I’ll start with underpaid. It doesn’t make sense to me that if you are worried about being underpaid, your solution is to take another unpaid day off work. Many will argue that this is just another tool of big interests to control their workforce, but this is at worst conspiratorial and most innocently, ignorant to the fact that their bosses are people too with their own concerns. People open businesses to make money, the profit motive is a fact of life and if it is a fact of life you reject, then I suppose we are just operating on different planes of existence. They give out jobs because there is a job that needs doing and if you don’t do it its completely unreasonable to expect to be paid.

If they aren’t paid for striking, and they are striking because of low pay, they are compounding their own problem, the job still needs doing, and if we are ever going to close our productivity gap in the UK of course we should allow firms to fill those jobs through temporary agency work. I have yet to be convinced why the right of a worker to strike is any more sacred than the right for a businessman to keep his business running.

You will ask, “well, what are people supposed to do about low pay then?”. I shall always refer to an anecdote from my father on this. Back in 1973 he was working on the floor of a rubber factory, unionised, but ignored the strike ballot when called and was the only remaining worker on the floor. While you can imagine this made him very unpopular with his fellow workers, he received a pay rise as a result. Business people are not all in a conspiracy to subjugate the working classes, they just want somebody who is willing and able to complete the job they need doing. Focusing more on that and less on striking would be a much greater route to improved industrial relations and good pay for good work.

Secondly, if the objective of a strike is to win ‘hearts and minds of the public’ and make the profession more valued, then I would suggest that striking is the worst possible way to do this. To again use the example of teaching, inconveniencing your student’s parents by closing down a school may be a great way to draw attention to the crippling workload and pension changes, but for every person it helps convert to the cause it also alienates another because you have ruined their day. Now, I would suggest that this agency worker reform is actually a great thing for those who feel undervalued and they should welcome it with open arms; I can promise you that after a few days of cover-teachers in a school, it would be clear to senior management, parents and the wider public how valuable qualified teaching staff are; expand the analogy to any industry you like.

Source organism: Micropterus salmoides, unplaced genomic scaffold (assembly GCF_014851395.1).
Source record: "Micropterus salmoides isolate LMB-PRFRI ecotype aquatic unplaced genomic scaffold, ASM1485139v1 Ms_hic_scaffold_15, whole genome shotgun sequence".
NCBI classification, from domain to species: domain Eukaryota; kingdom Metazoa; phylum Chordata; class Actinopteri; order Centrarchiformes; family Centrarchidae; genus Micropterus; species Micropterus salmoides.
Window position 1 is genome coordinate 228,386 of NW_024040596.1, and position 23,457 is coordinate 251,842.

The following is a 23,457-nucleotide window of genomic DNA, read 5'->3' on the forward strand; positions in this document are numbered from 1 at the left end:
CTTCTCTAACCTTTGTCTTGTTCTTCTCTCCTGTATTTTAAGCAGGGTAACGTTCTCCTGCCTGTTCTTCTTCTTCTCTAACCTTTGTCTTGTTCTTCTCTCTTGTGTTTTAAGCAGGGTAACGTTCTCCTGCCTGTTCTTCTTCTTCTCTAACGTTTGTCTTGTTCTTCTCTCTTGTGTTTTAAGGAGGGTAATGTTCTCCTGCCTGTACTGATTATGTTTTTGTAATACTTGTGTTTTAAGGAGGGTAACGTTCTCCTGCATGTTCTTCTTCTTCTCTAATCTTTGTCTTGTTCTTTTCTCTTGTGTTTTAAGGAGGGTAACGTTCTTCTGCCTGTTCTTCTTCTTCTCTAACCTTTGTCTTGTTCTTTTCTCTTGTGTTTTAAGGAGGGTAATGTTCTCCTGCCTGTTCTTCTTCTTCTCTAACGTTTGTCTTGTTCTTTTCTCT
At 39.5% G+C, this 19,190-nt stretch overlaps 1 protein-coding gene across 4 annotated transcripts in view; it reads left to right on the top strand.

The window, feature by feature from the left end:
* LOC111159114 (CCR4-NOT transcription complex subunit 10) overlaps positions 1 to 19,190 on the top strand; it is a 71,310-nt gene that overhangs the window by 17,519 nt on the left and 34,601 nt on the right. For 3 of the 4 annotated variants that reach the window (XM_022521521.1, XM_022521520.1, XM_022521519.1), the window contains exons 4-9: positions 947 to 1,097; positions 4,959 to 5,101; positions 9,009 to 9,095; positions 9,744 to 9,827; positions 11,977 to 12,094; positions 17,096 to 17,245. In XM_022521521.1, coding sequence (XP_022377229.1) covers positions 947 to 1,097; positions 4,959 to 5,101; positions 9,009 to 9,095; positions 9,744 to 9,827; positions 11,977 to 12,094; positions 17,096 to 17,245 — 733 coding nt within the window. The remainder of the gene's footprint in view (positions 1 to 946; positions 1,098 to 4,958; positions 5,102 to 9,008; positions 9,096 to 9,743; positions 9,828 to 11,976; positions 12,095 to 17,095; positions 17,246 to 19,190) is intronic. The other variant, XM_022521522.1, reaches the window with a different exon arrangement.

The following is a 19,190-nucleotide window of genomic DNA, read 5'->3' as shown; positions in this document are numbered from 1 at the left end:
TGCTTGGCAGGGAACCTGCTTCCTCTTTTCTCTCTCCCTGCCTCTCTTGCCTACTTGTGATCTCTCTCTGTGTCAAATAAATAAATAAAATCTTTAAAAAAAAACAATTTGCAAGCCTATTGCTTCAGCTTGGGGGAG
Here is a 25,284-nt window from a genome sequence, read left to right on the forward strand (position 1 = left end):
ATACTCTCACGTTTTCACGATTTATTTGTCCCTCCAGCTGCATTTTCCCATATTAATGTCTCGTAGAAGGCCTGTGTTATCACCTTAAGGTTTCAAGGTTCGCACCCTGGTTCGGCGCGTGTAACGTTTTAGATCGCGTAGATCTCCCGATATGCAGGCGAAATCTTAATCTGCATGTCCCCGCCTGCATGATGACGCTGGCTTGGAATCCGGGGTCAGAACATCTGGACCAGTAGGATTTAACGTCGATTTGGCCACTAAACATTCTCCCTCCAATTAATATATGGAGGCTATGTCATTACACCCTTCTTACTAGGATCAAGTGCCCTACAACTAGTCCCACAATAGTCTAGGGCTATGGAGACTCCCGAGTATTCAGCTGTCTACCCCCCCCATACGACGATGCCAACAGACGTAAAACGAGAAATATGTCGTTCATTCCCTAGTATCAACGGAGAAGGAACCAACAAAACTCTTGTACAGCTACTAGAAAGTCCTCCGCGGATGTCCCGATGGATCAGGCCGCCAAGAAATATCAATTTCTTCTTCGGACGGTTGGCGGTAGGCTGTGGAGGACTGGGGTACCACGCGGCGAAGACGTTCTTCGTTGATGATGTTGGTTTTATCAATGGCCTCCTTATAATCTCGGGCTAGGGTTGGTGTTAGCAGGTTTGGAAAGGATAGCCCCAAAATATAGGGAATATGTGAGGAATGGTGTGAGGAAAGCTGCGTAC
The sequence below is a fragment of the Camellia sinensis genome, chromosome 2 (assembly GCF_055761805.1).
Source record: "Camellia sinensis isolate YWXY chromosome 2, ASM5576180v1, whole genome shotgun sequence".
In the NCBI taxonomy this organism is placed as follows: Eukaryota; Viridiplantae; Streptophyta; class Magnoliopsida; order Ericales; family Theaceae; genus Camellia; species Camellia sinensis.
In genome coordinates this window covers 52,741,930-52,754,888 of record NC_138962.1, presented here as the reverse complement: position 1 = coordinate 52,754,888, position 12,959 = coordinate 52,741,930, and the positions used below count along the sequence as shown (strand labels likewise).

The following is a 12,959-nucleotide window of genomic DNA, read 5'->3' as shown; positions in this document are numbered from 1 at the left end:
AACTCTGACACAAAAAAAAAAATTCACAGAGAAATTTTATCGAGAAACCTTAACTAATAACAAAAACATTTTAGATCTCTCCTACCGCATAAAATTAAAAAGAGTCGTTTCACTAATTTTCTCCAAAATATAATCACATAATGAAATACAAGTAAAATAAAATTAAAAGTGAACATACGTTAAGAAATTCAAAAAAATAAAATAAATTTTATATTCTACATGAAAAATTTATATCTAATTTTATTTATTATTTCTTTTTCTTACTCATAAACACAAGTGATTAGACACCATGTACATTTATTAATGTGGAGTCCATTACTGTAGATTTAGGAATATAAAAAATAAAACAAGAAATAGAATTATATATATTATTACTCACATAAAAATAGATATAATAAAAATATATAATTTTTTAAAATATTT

Lastly, overworked, its an issue that I am well aware of. However, I can tell you the hardest week I’ve had in my job is the week after I came back from being written off work. The work that I had to do when I was off still had to be done when I got back, I just had less time to get it done than before. At least with allowing agency cover, you will in theory come back to less of a disaster. Cutting your nose off to spite your face and striking for striking sake is no good for anybody; if you are worried about agency workers breaking your strike and doing your job, then I’m afraid you obviously aren’t as valuable a worker as you think you are.

So where does this leave us? Well for me, I’m left confused as to all the noise around these changes. Either McCluskey is not a lover of democracy after all, in which case we should be weary and want to restrict his and other’s power further in the ways outlined by the government. That, or he does value it, and he should have much less of a problem with them than he is claiming. Yes, the democratic rights of unionised workers needs to be recognised, but it’s the government’s responsibility to protect the rights of millions of people to send their children to school, get on public transport or turn on the lights in their homes; if these are their proposals, I can’t see what is unreasonable about them.